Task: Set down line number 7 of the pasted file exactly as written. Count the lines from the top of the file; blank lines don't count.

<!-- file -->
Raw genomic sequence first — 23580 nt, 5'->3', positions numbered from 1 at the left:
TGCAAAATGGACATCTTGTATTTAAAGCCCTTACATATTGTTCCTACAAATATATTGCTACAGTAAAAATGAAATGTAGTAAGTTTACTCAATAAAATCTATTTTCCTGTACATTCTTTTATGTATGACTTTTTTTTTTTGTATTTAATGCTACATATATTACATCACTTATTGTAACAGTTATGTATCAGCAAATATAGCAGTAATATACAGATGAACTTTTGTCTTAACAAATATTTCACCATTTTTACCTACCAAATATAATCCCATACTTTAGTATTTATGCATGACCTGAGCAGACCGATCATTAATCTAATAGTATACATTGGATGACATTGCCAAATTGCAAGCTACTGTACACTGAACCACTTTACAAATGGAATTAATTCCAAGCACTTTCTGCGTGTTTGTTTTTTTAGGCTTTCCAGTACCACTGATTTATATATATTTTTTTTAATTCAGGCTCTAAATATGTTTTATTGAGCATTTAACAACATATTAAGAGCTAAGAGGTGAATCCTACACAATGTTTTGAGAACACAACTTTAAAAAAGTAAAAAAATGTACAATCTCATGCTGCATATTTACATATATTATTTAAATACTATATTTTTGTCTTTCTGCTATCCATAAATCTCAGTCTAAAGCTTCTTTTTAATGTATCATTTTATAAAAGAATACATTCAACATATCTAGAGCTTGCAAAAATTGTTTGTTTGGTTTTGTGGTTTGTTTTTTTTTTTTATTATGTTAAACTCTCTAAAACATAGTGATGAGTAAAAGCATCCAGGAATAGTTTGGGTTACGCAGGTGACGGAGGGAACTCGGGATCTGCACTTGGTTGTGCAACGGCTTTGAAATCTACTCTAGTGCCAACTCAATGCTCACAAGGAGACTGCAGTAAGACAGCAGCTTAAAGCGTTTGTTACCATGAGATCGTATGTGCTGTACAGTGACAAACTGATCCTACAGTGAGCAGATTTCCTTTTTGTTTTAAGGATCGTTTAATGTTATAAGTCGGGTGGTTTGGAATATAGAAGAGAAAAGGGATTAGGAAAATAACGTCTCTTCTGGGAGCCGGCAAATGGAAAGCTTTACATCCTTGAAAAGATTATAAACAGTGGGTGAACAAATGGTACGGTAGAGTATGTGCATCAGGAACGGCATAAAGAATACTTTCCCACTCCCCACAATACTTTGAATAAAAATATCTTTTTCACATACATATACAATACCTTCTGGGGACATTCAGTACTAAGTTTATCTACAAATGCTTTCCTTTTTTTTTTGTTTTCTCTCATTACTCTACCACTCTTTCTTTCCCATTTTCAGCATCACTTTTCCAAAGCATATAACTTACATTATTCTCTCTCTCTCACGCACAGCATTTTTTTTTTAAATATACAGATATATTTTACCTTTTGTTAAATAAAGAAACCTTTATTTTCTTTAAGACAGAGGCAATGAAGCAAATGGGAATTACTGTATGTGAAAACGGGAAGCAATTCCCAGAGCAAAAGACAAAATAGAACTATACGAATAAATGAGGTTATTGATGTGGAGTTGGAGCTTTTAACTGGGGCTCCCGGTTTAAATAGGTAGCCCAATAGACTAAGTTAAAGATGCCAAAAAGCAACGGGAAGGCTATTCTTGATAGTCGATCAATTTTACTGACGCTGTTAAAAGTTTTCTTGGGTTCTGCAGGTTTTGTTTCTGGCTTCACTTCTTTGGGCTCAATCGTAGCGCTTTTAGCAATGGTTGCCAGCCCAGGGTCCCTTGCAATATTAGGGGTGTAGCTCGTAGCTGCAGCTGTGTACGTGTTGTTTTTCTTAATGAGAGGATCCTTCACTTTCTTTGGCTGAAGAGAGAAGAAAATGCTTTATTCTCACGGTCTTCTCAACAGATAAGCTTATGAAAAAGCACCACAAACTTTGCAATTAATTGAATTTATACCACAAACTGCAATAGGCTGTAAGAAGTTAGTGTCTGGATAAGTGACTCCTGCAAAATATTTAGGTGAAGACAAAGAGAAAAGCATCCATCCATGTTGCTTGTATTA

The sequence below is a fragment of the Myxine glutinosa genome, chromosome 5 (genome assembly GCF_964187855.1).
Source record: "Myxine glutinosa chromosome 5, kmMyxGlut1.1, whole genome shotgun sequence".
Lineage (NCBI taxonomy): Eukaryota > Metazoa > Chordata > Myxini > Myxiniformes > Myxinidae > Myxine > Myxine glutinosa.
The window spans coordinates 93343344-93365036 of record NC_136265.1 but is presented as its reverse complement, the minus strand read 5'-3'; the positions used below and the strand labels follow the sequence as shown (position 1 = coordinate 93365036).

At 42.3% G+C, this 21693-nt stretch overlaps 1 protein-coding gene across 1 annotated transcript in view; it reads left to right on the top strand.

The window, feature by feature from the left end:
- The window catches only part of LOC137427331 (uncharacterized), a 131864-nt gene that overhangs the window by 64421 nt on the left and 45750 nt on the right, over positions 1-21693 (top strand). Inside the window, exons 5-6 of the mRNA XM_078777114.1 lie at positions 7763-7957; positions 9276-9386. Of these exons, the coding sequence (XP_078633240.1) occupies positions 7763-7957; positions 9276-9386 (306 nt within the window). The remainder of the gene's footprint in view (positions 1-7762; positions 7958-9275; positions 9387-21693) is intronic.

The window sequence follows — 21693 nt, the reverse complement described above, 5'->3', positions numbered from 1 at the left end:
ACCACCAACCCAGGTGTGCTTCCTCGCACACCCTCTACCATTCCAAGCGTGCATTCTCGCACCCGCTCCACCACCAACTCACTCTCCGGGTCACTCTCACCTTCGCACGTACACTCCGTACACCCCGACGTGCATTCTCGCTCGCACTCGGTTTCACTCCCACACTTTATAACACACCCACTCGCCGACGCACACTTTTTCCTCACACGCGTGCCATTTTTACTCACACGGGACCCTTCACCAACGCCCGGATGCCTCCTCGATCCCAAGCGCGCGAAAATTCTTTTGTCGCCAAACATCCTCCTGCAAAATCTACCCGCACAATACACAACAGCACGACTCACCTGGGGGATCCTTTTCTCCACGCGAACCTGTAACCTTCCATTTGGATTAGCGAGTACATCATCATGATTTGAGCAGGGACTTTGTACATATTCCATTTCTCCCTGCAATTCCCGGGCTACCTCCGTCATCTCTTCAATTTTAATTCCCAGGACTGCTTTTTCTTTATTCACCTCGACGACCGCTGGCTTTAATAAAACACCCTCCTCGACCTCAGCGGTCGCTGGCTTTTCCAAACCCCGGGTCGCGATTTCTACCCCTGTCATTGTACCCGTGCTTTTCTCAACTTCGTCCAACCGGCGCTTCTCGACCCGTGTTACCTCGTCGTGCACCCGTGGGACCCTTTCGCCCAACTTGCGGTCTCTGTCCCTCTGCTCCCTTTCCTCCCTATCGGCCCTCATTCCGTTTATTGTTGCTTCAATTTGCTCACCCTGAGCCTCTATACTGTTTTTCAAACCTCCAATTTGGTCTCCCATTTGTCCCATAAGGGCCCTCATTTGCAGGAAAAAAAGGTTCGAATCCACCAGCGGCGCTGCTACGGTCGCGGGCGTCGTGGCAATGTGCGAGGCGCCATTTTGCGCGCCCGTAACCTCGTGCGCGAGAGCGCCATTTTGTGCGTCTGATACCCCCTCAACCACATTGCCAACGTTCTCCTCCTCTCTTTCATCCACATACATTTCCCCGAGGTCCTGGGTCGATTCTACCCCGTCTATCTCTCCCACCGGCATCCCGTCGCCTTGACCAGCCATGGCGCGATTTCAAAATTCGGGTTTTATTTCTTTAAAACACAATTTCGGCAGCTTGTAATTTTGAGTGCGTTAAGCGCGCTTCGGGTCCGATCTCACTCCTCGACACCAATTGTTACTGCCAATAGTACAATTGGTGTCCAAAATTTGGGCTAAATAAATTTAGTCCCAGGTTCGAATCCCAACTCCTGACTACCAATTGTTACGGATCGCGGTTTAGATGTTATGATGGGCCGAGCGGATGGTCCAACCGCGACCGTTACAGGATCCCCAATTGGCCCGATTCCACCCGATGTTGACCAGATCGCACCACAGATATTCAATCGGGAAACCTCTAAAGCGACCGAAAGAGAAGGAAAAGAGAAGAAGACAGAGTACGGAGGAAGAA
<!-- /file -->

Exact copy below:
At 42.3% G+C, this 21693-nt stretch overlaps 1 protein-coding gene across 1 annotated transcript in view; it reads left to right on the top strand.